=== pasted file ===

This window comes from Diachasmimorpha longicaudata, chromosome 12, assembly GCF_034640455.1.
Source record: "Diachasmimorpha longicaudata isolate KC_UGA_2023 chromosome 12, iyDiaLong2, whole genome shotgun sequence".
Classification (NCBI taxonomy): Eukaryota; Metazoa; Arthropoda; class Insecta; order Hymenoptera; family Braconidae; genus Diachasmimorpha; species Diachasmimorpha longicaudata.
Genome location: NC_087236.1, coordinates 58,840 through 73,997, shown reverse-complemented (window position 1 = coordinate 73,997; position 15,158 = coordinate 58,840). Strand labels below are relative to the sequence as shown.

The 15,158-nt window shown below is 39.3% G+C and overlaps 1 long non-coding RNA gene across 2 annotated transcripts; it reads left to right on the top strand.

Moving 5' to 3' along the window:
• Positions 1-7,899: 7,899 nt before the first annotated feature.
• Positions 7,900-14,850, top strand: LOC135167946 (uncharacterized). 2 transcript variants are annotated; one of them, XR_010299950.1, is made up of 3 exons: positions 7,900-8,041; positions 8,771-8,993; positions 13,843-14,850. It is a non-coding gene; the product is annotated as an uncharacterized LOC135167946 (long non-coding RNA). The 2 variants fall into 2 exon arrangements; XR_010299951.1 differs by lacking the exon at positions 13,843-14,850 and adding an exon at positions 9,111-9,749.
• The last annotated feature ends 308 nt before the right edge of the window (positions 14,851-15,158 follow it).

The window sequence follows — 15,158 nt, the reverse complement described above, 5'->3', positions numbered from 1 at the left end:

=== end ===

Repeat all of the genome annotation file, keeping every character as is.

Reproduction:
This window comes from Diachasmimorpha longicaudata, chromosome 12, assembly GCF_034640455.1.
Source record: "Diachasmimorpha longicaudata isolate KC_UGA_2023 chromosome 12, iyDiaLong2, whole genome shotgun sequence".
Classification (NCBI taxonomy): Eukaryota; Metazoa; Arthropoda; class Insecta; order Hymenoptera; family Braconidae; genus Diachasmimorpha; species Diachasmimorpha longicaudata.
Genome location: NC_087236.1, coordinates 58,840 through 73,997, shown reverse-complemented (window position 1 = coordinate 73,997; position 15,158 = coordinate 58,840). Strand labels below are relative to the sequence as shown.

The 15,158-nt window shown below is 39.3% G+C and overlaps 1 long non-coding RNA gene across 2 annotated transcripts; it reads left to right on the top strand.

Moving 5' to 3' along the window:
• Positions 1-7,899: 7,899 nt before the first annotated feature.
• Positions 7,900-14,850, top strand: LOC135167946 (uncharacterized). 2 transcript variants are annotated; one of them, XR_010299950.1, is made up of 3 exons: positions 7,900-8,041; positions 8,771-8,993; positions 13,843-14,850. It is a non-coding gene; the product is annotated as an uncharacterized LOC135167946 (long non-coding RNA). The 2 variants fall into 2 exon arrangements; XR_010299951.1 differs by lacking the exon at positions 13,843-14,850 and adding an exon at positions 9,111-9,749.
• The last annotated feature ends 308 nt before the right edge of the window (positions 14,851-15,158 follow it).

The window sequence follows — 15,158 nt, the reverse complement described above, 5'->3', positions numbered from 1 at the left end: